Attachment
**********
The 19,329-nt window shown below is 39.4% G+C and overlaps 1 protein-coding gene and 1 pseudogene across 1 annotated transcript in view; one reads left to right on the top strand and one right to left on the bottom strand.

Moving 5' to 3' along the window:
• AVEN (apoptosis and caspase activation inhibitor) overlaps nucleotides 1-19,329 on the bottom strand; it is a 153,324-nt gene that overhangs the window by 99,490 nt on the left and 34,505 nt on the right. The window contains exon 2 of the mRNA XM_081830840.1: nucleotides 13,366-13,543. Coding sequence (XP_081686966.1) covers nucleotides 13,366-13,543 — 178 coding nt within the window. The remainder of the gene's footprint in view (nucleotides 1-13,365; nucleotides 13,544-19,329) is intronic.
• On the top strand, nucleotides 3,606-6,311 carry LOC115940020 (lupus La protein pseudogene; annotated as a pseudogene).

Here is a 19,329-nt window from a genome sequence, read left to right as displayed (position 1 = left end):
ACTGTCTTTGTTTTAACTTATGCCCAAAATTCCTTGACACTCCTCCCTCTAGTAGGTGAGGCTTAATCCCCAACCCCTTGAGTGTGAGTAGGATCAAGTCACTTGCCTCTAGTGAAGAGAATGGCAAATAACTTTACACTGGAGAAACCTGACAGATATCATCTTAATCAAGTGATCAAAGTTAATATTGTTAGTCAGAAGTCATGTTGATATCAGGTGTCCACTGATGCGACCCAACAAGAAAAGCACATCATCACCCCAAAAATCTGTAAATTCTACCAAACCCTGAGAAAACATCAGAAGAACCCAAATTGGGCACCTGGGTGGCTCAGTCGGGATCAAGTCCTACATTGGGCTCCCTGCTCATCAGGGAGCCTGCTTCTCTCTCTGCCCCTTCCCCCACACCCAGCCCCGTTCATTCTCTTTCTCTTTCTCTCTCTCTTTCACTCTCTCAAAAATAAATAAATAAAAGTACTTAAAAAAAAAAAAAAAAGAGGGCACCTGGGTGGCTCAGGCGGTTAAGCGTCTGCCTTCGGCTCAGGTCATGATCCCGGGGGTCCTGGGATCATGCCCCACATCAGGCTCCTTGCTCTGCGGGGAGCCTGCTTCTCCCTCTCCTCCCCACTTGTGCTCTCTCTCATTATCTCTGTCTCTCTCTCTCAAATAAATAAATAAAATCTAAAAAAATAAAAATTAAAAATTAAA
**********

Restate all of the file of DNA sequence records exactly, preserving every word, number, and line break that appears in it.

The 19,329-nt window shown below is 39.4% G+C and overlaps 1 protein-coding gene and 1 pseudogene across 1 annotated transcript in view; one reads left to right on the top strand and one right to left on the bottom strand.

Moving 5' to 3' along the window:
• AVEN (apoptosis and caspase activation inhibitor) overlaps nucleotides 1-19,329 on the bottom strand; it is a 153,324-nt gene that overhangs the window by 99,490 nt on the left and 34,505 nt on the right. The window contains exon 2 of the mRNA XM_081830840.1: nucleotides 13,366-13,543. Coding sequence (XP_081686966.1) covers nucleotides 13,366-13,543 — 178 coding nt within the window. The remainder of the gene's footprint in view (nucleotides 1-13,365; nucleotides 13,544-19,329) is intronic.
• On the top strand, nucleotides 3,606-6,311 carry LOC115940020 (lupus La protein pseudogene; annotated as a pseudogene).

Here is a 19,329-nt window from a genome sequence, read left to right as displayed (position 1 = left end):
ACTGTCTTTGTTTTAACTTATGCCCAAAATTCCTTGACACTCCTCCCTCTAGTAGGTGAGGCTTAATCCCCAACCCCTTGAGTGTGAGTAGGATCAAGTCACTTGCCTCTAGTGAAGAGAATGGCAAATAACTTTACACTGGAGAAACCTGACAGATATCATCTTAATCAAGTGATCAAAGTTAATATTGTTAGTCAGAAGTCATGTTGATATCAGGTGTCCACTGATGCGACCCAACAAGAAAAGCACATCATCACCCCAAAAATCTGTAAATTCTACCAAACCCTGAGAAAACATCAGAAGAACCCAAATTGGGCACCTGGGTGGCTCAGTCGGGATCAAGTCCTACATTGGGCTCCCTGCTCATCAGGGAGCCTGCTTCTCTCTCTGCCCCTTCCCCCACACCCAGCCCCGTTCATTCTCTTTCTCTTTCTCTCTCTCTTTCACTCTCTCAAAAATAAATAAATAAAAGTACTTAAAAAAAAAAAAAAAAGAGGGCACCTGGGTGGCTCAGGCGGTTAAGCGTCTGCCTTCGGCTCAGGTCATGATCCCGGGGGTCCTGGGATCATGCCCCACATCAGGCTCCTTGCTCTGCGGGGAGCCTGCTTCTCCCTCTCCTCCCCACTTGTGCTCTCTCTCATTATCTCTGTCTCTCTCTCTCAAATAAATAAATAAAATCTAAAAAAATAAAAATTAAAAATTAAA